Republican U.S. presidential candidate Mitt Romney on Monday sharpened his attacks on rival Newt Gingrich's business past and character ahead of a crucial debate in which Romney needs a strong performance to recharge his bid for the White House.

Romney blasted Gingrich on Monday as an erratic politician who has switched positions almost like a pinball machine, in a toughening of his rhetoric to try to halt his chief rival's surprising momentum.

Seeking to regain his footing after losing Saturday's South Carolina primary badly to Gingrich, Romney challenged the former speaker of the U.S. House of Representatives to return the $1.6 million (1 million pounds) in consulting fees he made from Freddie Mac and detail the work he performed for the troubled mortgage giant.

It looked to be a tit-for-tat disclosure tactic on Romney's part after Gingrich effectively attacked him last week for not releasing his tax returns. Romney, who is worth some $270 million, will disclose two years of returns on Tuesday.

New opinion polls show that Gingrich has now jumped into the lead in Florida ahead of the state's pivotal January 31 primary, the fourth contest in the state-by-state battle for the Republican nomination to face President Barack Obama, a Democrat, in the November 6 election.

A Rasmussen Reports telephone survey of likely Republican voters put Gingrich on top of Romney by 9 percentage points and an Insider Advantage poll showed Gingrich with a lead of 8 percentage points.

Romney, the former Massachusetts governor who also previously led private equity firm Bain Capital, hit Gingrich hard on character issues. He warned Republicans that there might be enough baggage in Gingrich's past that could hurt the party's chances of taking back the White House from Obama.

Romney's campaign released a TV ad to criticize Gingrich's Freddie Mac ties and link them to Florida.

'FAMILIES LOST EVERYTHING'

While Florida families lost everything in the housing crisis, Newt Gingrich cashed in, the ad said.

Just as Romney was on the defensive over taxes last week, Gingrich had to explain his Freddie Mac role on Monday.

In an interview on ABC's Good Morning America, Gingrich said Romney was not being honest when he called him a lobbyist for Freddie Mac. Gingrich also said he would work to get his consulting contract with Freddie Mac released.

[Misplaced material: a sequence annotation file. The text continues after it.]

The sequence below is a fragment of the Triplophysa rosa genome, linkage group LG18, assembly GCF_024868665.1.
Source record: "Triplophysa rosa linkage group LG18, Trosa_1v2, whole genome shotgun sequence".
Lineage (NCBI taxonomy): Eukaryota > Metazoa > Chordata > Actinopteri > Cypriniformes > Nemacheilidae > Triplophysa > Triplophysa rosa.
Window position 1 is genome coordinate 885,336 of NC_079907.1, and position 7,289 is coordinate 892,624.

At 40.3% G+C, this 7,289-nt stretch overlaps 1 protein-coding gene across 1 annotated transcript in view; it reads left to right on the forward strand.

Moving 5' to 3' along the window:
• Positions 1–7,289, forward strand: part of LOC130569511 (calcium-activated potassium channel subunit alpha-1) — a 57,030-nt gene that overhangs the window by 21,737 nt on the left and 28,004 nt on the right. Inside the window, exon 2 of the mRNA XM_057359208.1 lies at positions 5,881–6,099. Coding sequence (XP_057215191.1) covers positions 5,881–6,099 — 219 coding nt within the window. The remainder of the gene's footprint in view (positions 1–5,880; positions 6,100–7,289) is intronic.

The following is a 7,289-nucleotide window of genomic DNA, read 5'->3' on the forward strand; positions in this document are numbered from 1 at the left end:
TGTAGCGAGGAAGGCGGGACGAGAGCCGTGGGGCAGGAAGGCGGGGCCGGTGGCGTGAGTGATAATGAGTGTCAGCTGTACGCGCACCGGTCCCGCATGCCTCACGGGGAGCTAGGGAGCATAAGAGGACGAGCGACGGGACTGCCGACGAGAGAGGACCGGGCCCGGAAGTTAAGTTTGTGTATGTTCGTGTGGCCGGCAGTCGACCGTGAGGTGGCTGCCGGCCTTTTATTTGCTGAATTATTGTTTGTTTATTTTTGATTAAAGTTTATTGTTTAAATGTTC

I did no lobbying, period, Gingrich said. He keeps using the word 'lobbyist' because I'm sure his consultants tell him it scores well. ... He knows it's not true. He's deliberately saying things he knows are false.

Gingrich predicted the next week leading up to Florida's will be combative. He was proven right by Romney on Monday.

Romney has gone into attack mode to try to stop the momentum Gingrich has built up after crushing Romney in South Carolina's primary. Romney has now won just one of the first three states in the nominating process.

The loss punctured the narrative that Romney was in position to win the Republican presidential nomination after easily capturing New Hampshire and coming in a close second in Iowa. It has left Romney scrambling to win Florida - a state where he had once enjoyed double-digit leads in polls.

Romney's use of erratic to describe Gingrich, on the day he will debate Gingrich and other Republican candidates, recalled similar language used by Obama's presidential campaign in 2008 to raise questions about Senator John McCain's age.

As an example, Romney said Gingrich had voted in favour of establishing the U.S. Education Department but said in a debate that we should get rid of the department of education. Gingrich has criticized the Massachusetts healthcare plan Romney developed as governor, but Romney said he had written a couple of years ago about what a superb system it was.

'HIGHLY ERRATIC'

I think as you look at the speaker's record over time, it's been highly erratic, Romney told reporters. He's gone from pillar to post almost like a pinball machine, from item to item in a way which is highly erratic.

It does not suggest a stable, thoughtful course which is normally associated with leadership, he said.

Romney's South Carolina loss has forced him to sharply change strategy from a near all-out focus on Obama as he looked ahead to the general election. Instead, he now must take Gingrich's challenge seriously.

Romney, who was put on the defensive in South Carolina over whether he would release his personal tax documents, plans to release them on Tuesday and is using that development as a point on which to land a blow on Gingrich.

His strategy is to draw attention to Gingrich's years as a Washington insider when he made a fortune from relationships developed when he was House speaker.

He said Gingrich should detail all information he has about his contacts with Freddie Mac as well as the circumstances of an ethics investigation when Gingrich was House speaker.

It is important to get out potentially damaging information now so it does not come up in a general election campaign against Obama, a so-called October surprise, said Romney.

We could see an October surprise a day from Newt Gingrich, he said.

Meanwhile, Gingrich kept up his claim that he - not Romney - is the one who could help change the country.

If people want somebody who's going to shake up Washington, I think I can do it, he said on ABC. If they want somebody who's going to be timid and manage the decay, they ought to vote for Romney.

(Additional reporting by Susan Heavey; Writing by Steve Holland and Deborah Charles; Editing by Mary Milliken and Will Dunham)